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Norman v. Montgomery

United States District Court, W.D. Arkansas, Harrison Division

December 7, 2017

DARREN LEE NORMAN PLAINTIFF
v.
SHERIFF JOHN MONTGOMERY; JAIL ADMINISTRATOR BRAD LEWIS; SGT. ERIC NEAL; et al. DEFENDANTS

          OPINION AND ORDER

          TIMOTHY L. BROOKS JUDGE

         The instant matter is a civil rights action filed by the Plaintiff, Darren Lee Norman, pursuant to 42 U.S.C. § 1983. Before the Court is Separate Defendant Sheriff John Montgomery's Motion to Dismiss. (ECF No. 15).

         I. BACKGROUND

         Plaintiff filed his Complaint on August 17, 2017, proceeding pro se and in forma pauperis. (ECF No. 2). An Amended Complaint was filed on September 26, 2017. (ECF No. 9). Plaintiff alleges a delay of medical care and excessive use of force while he was incarcerated at the Baxter County Detention Center. (ECF No. 9).

         Separate Defendant Montgomery argues that Plaintiffs Complaint fails to allege any actionable wrongdoing against him either in his personal or official capacity and that the Complaint should be dismissed against him. The Plaintiff has not responded to the Separate Defendant's motion.

         II. LEGAL STANDARD

         Rule 8(a) contains the general pleading rules and requires a complaint to present "a short and plain statement of the claim showing that the pleader is entitled to relief." Fed.R.Civ.P. 8(a)(2). "In order to meet this standard, and survive a motion to dismiss under Rule 12(b)(6), *a complaint must contain sufficient factual matter, accepted as true, to state a claim to relief that is plausible on its face.'" Braden v. Wal-Mart Stores, Inc., 588 F.3d 585, 594 (8th Cir. 2009) (quoting Ashcroft v. Iqbal, 556 U.S. 662, 678 (2009) (internal quotations omitted)). "A claim has facial plausibility when the plaintiff pleads factual content that allows the court to draw the reasonable inference that the defendant is liable for the misconduct alleged." Ashcroft, 556 U.S. at 678. While the Court will liberally construe a pro se plaintiffs complaint, the plaintiff must allege sufficient facts to support his claims. See Stone v. Harry, 364 F.3d 912, 914 (8th Cir. 2004).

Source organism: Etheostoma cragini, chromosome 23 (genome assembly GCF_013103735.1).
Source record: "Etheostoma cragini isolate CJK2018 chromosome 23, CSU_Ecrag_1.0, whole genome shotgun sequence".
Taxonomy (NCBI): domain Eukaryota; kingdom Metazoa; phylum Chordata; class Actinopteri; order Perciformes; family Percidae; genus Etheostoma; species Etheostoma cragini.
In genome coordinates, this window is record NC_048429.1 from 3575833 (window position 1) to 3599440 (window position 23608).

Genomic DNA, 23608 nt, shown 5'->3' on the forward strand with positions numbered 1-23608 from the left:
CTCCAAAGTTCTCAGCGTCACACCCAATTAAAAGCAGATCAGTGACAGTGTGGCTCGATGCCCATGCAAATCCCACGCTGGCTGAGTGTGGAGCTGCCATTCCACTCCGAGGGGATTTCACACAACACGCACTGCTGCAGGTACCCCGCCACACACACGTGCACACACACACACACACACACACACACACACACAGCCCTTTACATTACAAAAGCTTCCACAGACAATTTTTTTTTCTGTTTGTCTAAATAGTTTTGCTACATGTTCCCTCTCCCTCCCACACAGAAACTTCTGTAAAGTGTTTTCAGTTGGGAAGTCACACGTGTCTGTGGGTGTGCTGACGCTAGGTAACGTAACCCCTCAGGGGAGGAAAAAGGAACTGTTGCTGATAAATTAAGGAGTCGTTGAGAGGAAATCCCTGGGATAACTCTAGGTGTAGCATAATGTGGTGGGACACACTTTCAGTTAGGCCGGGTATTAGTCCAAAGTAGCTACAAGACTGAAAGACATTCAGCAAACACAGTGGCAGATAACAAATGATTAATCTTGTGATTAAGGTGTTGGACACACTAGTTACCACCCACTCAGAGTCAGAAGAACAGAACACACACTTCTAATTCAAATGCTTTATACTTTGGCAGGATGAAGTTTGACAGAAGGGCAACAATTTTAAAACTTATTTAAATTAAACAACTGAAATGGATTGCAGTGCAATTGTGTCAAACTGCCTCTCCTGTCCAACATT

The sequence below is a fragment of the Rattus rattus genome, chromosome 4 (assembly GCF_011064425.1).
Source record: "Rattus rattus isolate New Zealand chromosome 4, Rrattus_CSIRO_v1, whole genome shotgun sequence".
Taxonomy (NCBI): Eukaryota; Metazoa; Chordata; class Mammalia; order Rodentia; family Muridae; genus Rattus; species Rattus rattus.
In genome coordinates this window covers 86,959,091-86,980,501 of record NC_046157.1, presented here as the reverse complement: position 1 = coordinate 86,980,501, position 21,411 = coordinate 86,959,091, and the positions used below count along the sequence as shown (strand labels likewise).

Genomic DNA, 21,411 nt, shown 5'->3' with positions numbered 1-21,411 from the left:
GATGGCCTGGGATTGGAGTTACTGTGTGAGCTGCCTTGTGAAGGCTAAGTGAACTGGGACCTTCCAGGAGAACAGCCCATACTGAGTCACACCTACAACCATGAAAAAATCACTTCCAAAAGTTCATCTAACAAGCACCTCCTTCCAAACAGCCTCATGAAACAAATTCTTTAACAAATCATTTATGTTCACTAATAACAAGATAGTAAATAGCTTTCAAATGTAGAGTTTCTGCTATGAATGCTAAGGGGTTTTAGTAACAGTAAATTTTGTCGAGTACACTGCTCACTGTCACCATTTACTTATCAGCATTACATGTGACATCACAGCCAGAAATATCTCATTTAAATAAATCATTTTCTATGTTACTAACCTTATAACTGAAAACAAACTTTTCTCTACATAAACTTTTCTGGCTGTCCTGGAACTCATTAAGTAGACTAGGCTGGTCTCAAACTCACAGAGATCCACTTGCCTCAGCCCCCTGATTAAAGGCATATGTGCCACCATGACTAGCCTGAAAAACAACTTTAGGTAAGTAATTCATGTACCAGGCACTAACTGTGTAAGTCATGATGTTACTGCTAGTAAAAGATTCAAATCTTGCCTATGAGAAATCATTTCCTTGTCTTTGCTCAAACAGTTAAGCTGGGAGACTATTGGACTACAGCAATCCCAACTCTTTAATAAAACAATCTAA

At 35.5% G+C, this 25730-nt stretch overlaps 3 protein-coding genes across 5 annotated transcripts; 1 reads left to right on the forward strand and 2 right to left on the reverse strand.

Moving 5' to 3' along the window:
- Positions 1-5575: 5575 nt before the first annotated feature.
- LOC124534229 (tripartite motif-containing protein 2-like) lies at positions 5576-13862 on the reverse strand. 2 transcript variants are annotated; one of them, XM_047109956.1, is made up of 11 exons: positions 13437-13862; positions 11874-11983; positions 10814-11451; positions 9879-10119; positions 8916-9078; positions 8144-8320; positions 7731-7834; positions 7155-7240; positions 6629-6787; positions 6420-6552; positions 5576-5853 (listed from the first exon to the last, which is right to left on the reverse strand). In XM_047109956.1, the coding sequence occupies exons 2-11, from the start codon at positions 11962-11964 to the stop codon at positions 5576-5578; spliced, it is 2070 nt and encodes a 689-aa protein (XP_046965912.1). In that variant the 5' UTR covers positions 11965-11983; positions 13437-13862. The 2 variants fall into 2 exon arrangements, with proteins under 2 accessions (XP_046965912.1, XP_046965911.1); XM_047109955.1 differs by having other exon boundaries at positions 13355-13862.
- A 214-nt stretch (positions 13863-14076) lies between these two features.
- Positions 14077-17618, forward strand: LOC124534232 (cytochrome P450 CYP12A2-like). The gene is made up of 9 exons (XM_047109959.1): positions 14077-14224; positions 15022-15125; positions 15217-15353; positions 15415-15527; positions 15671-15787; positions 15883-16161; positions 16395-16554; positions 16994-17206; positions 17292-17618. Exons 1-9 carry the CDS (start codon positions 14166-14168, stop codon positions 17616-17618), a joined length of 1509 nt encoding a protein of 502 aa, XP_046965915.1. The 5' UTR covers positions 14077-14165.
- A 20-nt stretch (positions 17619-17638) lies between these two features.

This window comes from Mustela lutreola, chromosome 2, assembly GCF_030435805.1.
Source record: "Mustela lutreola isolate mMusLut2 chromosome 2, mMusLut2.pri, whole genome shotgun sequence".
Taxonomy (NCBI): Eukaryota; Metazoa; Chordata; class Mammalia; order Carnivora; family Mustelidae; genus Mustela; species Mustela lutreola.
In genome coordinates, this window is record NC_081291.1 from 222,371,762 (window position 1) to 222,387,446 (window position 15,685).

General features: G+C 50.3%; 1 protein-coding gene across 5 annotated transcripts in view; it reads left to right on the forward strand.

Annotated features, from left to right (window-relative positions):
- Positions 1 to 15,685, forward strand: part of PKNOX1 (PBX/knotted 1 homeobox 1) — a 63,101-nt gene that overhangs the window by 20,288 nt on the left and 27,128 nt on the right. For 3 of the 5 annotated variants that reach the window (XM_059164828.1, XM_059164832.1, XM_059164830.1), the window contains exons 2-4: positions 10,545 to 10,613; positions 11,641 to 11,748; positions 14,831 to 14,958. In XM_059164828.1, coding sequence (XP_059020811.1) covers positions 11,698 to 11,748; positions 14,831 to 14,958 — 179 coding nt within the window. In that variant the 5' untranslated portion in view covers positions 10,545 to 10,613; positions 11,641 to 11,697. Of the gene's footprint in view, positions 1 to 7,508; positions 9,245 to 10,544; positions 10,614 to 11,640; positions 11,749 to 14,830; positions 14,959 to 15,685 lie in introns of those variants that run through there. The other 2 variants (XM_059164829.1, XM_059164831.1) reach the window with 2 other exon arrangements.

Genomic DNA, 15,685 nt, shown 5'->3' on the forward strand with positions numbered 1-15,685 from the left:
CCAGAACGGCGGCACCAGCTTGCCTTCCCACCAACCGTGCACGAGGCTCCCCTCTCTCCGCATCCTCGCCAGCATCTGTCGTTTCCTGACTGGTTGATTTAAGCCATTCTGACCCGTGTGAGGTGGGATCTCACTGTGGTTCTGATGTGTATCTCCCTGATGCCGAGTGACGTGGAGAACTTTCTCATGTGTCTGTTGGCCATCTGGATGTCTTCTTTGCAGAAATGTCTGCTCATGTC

III. DISCUSSION

         Here, the Plaintiff has sued Separate Defendant Montgomery in both his personal and official capacities. Clearly, the Plaintiff has not set forth a claim against Separate Defendant Montgomery in his personal capacity because he has not pleaded facts suggesting that Separate Defendant Montgomery was personally involved in the alleged delay of medical care and excessive use of force. See Ashcroft v. Iqbal, 556 U.S. 662, 676 (2009) ("a plaintiff must plead that each Government-official defendant, through the officials own individual actions, has violated the Constitution").

         Official capacity claims are "functionally equivalent to a suit against the employing governmental entity." Veatch v. Bartels Lutheran Home, 627 F.3d 1254, 1257 (8th Cir. 2010). A Plaintiff "seeking to impose liability on a municipality under § 1983 [must] identify [an unconstitutional] policy or custom that caused the plaintiff's injury." Board of Cnty. Comm'rs of Bryan Cnty., Okla. v. Brown, 520 U.S. 397, 403 (1997). "There are two basic circumstances under which municipal liability will attach: (1) where a particular municipal policy or custom itself violates federal law, or directs an employee to do so; and (2) where a facially lawful municipal policy or custom was adopted with 'deliberate indifference' to its known or obvious consequences." Moyle v. Anderson, 571 F.3d 814, 817-18 (8th Cir. 2009).

         Plaintiff has not pointed to "any officially accepted guiding principle or procedure that was constitutionally inadequate" and has not pointed to a '"deliberate choice of a guiding principle or procedure made by the municipal official who has final authority regarding such matters.'" Jenkins v. Cnty. of Hennepin, 557 F.3d 628, 633 (8th Cir. 2009) (quoting Mettler v. Whitledge, 165 F.3d 1197, 1204 (8th Cir. 1999)).

         Further, "a custom can be shown only by adducing evidence of a continuing, widespread, persistent pattern of unconstitutional misconduct." Id. at 634 (internal quotation marks and citation omitted). Plaintiff has simply not asserted facts sufficient to state a plausible claim that there was any widespread, persistent pattern of unconstitutional conduct.

         IV. CONCLUSION

         For the reasons set forth above, the Court finds that the Separate Defendant Sheriff John Montgomery's Motion to Dismiss (ECF No. 15) should be, and hereby is GRANTED and Plaintiffs complaint is DISMISSED WITHOUT ...


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